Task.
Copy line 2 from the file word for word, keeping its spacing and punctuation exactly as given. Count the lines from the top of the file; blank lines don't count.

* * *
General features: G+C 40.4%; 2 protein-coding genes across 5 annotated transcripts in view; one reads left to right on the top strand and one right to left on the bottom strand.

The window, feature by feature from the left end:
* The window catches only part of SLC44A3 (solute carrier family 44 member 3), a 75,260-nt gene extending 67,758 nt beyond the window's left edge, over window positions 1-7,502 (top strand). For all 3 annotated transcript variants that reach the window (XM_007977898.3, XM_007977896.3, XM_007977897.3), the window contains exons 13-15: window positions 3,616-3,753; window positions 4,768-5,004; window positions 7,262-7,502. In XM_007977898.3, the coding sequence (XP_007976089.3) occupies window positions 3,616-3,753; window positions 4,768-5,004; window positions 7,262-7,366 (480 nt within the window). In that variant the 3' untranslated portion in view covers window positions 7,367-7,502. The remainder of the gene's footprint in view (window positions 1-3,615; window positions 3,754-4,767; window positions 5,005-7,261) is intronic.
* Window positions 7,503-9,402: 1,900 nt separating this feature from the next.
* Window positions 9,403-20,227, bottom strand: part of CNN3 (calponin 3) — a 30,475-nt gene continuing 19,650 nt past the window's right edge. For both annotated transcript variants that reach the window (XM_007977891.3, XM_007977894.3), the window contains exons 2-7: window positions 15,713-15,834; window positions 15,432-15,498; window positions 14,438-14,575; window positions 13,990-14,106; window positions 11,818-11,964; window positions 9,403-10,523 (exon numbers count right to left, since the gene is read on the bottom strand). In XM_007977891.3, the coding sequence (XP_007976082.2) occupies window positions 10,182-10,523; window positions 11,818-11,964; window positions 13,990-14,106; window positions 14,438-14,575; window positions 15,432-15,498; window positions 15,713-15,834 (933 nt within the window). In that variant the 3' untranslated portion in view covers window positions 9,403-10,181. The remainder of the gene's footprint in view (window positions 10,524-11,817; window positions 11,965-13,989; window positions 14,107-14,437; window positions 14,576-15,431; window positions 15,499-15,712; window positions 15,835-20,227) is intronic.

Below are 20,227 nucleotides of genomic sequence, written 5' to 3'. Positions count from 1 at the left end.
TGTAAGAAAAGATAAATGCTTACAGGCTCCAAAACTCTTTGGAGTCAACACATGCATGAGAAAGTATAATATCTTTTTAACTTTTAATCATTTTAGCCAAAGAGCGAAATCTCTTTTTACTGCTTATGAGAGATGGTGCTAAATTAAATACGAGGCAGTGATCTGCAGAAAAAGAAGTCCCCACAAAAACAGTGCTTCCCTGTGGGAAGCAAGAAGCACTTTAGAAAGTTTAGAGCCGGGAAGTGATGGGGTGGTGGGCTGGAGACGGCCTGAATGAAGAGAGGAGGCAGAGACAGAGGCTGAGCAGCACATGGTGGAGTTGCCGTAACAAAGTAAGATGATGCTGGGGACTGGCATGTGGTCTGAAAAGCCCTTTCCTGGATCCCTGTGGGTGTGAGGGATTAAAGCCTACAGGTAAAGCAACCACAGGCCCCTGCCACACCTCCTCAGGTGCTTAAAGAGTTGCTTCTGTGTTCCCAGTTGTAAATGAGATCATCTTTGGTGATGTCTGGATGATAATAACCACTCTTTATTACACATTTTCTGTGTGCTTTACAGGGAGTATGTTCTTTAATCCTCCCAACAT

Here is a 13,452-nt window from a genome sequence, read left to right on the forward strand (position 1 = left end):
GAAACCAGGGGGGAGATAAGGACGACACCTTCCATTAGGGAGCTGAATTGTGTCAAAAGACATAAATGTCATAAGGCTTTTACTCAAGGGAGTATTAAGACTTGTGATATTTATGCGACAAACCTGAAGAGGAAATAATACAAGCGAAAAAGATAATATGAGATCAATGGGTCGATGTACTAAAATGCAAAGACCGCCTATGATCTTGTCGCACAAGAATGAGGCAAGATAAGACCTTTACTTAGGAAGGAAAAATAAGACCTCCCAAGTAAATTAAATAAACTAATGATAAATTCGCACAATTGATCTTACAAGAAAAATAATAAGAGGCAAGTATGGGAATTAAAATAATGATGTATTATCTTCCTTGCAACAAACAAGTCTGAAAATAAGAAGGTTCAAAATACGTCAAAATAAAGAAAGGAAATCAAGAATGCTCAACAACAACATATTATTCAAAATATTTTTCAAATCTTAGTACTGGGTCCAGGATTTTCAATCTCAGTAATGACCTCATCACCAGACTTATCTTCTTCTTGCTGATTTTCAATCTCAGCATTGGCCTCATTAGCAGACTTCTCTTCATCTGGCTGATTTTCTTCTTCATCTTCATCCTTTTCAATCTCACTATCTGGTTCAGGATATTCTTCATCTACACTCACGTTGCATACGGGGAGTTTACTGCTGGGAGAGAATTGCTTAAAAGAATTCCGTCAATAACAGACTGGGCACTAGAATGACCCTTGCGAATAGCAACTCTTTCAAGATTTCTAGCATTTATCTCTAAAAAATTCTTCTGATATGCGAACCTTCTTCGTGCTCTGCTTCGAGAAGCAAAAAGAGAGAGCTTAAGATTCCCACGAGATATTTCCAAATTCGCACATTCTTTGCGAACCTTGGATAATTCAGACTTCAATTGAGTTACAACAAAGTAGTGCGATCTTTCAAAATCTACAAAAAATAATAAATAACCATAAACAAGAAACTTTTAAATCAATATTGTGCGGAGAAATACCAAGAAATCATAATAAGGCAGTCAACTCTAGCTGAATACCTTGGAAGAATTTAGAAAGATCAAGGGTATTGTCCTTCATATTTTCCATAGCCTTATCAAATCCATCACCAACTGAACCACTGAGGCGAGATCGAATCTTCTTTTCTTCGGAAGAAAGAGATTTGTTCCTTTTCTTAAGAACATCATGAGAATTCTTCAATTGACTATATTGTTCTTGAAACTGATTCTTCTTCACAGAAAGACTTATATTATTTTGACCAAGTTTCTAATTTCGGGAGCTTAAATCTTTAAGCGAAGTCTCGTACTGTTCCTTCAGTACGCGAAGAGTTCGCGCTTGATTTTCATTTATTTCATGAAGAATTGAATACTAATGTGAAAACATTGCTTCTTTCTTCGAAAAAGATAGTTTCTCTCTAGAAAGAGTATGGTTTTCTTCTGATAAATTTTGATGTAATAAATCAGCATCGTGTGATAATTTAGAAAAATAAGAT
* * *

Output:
The window, feature by feature from the left end: